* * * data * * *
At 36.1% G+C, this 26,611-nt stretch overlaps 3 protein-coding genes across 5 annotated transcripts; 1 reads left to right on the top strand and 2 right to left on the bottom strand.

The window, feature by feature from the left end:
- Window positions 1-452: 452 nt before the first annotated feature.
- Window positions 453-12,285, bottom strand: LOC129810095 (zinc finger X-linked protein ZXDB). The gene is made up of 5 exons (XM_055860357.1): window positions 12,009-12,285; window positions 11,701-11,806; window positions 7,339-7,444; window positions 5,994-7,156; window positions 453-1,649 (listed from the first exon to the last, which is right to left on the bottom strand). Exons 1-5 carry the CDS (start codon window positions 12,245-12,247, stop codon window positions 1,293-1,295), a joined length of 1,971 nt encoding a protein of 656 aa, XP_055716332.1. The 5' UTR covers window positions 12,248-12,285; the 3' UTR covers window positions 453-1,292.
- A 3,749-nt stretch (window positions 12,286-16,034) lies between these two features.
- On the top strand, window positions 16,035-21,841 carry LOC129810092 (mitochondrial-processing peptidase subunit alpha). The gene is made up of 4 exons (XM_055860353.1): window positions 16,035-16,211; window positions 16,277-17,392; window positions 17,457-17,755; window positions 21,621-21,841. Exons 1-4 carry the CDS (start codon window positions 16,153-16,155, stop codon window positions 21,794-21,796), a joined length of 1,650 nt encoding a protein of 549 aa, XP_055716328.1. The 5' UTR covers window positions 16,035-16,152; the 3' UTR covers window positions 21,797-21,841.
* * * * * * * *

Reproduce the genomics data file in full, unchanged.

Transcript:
At 36.1% G+C, this 26,611-nt stretch overlaps 3 protein-coding genes across 5 annotated transcripts; 1 reads left to right on the top strand and 2 right to left on the bottom strand.

The window, feature by feature from the left end:
- Window positions 1-452: 452 nt before the first annotated feature.
- Window positions 453-12,285, bottom strand: LOC129810095 (zinc finger X-linked protein ZXDB). The gene is made up of 5 exons (XM_055860357.1): window positions 12,009-12,285; window positions 11,701-11,806; window positions 7,339-7,444; window positions 5,994-7,156; window positions 453-1,649 (listed from the first exon to the last, which is right to left on the bottom strand). Exons 1-5 carry the CDS (start codon window positions 12,245-12,247, stop codon window positions 1,293-1,295), a joined length of 1,971 nt encoding a protein of 656 aa, XP_055716332.1. The 5' UTR covers window positions 12,248-12,285; the 3' UTR covers window positions 453-1,292.
- A 3,749-nt stretch (window positions 12,286-16,034) lies between these two features.
- On the top strand, window positions 16,035-21,841 carry LOC129810092 (mitochondrial-processing peptidase subunit alpha). The gene is made up of 4 exons (XM_055860353.1): window positions 16,035-16,211; window positions 16,277-17,392; window positions 17,457-17,755; window positions 21,621-21,841. Exons 1-4 carry the CDS (start codon window positions 16,153-16,155, stop codon window positions 21,794-21,796), a joined length of 1,650 nt encoding a protein of 549 aa, XP_055716328.1. The 5' UTR covers window positions 16,035-16,152; the 3' UTR covers window positions 21,797-21,841.